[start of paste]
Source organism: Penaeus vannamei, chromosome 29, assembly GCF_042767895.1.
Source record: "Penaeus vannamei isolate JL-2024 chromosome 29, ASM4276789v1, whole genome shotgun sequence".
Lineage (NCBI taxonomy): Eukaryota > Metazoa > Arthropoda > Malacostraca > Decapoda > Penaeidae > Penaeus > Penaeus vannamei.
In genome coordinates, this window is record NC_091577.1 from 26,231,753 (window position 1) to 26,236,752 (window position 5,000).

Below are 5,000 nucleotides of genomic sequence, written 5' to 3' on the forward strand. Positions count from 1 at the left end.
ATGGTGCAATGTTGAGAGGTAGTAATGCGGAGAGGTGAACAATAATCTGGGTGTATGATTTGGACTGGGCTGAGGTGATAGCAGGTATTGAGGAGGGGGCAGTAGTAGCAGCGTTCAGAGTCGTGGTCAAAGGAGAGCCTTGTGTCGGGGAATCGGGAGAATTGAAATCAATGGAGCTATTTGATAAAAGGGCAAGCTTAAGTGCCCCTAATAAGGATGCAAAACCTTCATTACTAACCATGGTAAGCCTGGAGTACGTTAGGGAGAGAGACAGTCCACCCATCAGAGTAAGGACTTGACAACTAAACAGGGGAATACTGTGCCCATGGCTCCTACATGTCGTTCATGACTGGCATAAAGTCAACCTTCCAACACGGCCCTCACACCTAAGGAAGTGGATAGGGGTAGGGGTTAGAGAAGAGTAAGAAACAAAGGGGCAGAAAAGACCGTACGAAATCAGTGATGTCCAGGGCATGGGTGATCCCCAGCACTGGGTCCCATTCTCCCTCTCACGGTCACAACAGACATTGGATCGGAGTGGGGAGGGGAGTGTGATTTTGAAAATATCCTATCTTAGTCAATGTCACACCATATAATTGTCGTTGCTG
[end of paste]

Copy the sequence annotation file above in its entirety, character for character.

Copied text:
Source organism: Penaeus vannamei, chromosome 29, assembly GCF_042767895.1.
Source record: "Penaeus vannamei isolate JL-2024 chromosome 29, ASM4276789v1, whole genome shotgun sequence".
Lineage (NCBI taxonomy): Eukaryota > Metazoa > Arthropoda > Malacostraca > Decapoda > Penaeidae > Penaeus > Penaeus vannamei.
In genome coordinates, this window is record NC_091577.1 from 26,231,753 (window position 1) to 26,236,752 (window position 5,000).

Below are 5,000 nucleotides of genomic sequence, written 5' to 3' on the forward strand. Positions count from 1 at the left end.
ATGGTGCAATGTTGAGAGGTAGTAATGCGGAGAGGTGAACAATAATCTGGGTGTATGATTTGGACTGGGCTGAGGTGATAGCAGGTATTGAGGAGGGGGCAGTAGTAGCAGCGTTCAGAGTCGTGGTCAAAGGAGAGCCTTGTGTCGGGGAATCGGGAGAATTGAAATCAATGGAGCTATTTGATAAAAGGGCAAGCTTAAGTGCCCCTAATAAGGATGCAAAACCTTCATTACTAACCATGGTAAGCCTGGAGTACGTTAGGGAGAGAGACAGTCCACCCATCAGAGTAAGGACTTGACAACTAAACAGGGGAATACTGTGCCCATGGCTCCTACATGTCGTTCATGACTGGCATAAAGTCAACCTTCCAACACGGCCCTCACACCTAAGGAAGTGGATAGGGGTAGGGGTTAGAGAAGAGTAAGAAACAAAGGGGCAGAAAAGACCGTACGAAATCAGTGATGTCCAGGGCATGGGTGATCCCCAGCACTGGGTCCCATTCTCCCTCTCACGGTCACAACAGACATTGGATCGGAGTGGGGAGGGGAGTGTGATTTTGAAAATATCCTATCTTAGTCAATGTCACACCATATAATTGTCGTTGCTG